One of the big ones that the yeast will clean up if given time is Diacetyl- Professor beer explains it well.
Three pathways lead to the creation of diacetyl. The first is through normal yeast metabolism. Brewer’s yeast form a precursor called alpha acetolactate (AAL), which is tasteless. This compound is converted to diacetyl as the beer ages. The reaction that changes AAL to diacetyl is accelerated by high temperature. At cool temperatures it will still occur, but more slowly.
Modern brewing practice dictates that beer be aged on live yeast until the vast majority of AAL is converted into diacetyl. Brewer’s yeast, while unable to metabolize AAL, will readily absorb and break down diacetyl into relatively flavorless compounds. By giving the beer enough contact time with the active yeast, the brewer can eliminate the diacetyl. It generally takes only about two weeks of aging an ale to assure that it will have no buttery flavors.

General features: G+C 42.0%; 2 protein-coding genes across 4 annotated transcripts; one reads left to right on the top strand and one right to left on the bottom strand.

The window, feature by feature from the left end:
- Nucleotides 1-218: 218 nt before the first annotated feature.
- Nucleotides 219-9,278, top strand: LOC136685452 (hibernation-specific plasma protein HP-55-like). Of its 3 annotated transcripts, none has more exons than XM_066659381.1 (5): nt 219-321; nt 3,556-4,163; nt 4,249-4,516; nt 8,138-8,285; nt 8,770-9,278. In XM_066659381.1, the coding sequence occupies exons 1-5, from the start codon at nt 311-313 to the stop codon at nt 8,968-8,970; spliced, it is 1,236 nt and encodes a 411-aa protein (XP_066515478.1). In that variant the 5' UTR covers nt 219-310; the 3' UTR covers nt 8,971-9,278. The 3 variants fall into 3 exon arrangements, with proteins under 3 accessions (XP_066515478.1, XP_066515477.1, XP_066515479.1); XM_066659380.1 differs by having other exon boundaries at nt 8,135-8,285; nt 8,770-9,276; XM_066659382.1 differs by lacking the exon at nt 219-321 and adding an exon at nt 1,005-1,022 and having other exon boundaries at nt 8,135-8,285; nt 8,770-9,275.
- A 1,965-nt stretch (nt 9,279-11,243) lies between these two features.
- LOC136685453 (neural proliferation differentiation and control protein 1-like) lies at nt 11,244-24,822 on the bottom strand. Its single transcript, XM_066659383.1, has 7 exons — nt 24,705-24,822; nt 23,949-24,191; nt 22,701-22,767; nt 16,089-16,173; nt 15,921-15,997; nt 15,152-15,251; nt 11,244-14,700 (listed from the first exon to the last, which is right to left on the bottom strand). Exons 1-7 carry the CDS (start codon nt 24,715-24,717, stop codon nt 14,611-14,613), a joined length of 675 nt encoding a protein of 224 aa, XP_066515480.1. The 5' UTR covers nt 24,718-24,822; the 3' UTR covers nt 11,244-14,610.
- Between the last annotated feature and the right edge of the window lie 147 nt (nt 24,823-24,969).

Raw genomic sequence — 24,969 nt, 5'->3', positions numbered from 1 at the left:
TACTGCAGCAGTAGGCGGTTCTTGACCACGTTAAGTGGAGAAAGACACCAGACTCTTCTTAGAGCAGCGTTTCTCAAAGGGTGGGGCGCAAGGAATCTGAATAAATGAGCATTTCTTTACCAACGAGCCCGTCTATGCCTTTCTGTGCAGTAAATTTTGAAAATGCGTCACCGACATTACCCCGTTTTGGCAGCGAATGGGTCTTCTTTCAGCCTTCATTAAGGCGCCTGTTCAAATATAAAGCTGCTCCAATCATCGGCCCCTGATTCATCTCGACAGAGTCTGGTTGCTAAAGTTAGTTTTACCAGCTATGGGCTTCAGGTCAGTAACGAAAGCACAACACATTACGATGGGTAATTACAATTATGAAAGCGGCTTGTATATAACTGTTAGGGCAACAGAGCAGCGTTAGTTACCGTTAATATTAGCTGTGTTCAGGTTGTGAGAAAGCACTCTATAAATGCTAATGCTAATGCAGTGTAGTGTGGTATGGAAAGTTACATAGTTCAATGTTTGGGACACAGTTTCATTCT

And following the 1-2-3 rule is, or arbitrarily moving the beer after a week, beause of instructions, is plain silly with the normal 72 hours lagtime you often get (as mentioned it the sticky in the beginner's section)they may only actually be fermenting for 3 or 4 days before someone arbitrarily moves the beer...As mentioned earlier, that leads to stuck fermentations, krausens in secondaries and those dreaded off flavors (because the yeast hasn't had a chance to clean up after their own byproducts of fermentation, if you move them before they get to that point in their life cycle- which is the true secondary phase, the cleanup phase.)
The problem is, contrary to what you might think, yeast can't read recipes, or follow calendars, so they don't know when they are supposed to be done, and have their own timeframe.
If folks DO choose to use a secondary, I recommend folks don't even take their first one til day 12 and the next one on day 14 and then rack to secondary if you are choosing to go the secondary route. That way you do get some of the clean up time that you get from having contact with the greatest amount of yeast, which will get rid of the byproducts of fermentation (such as diacetyl) and make sure fermentation is actually complete so you don't get a stuck fermentation.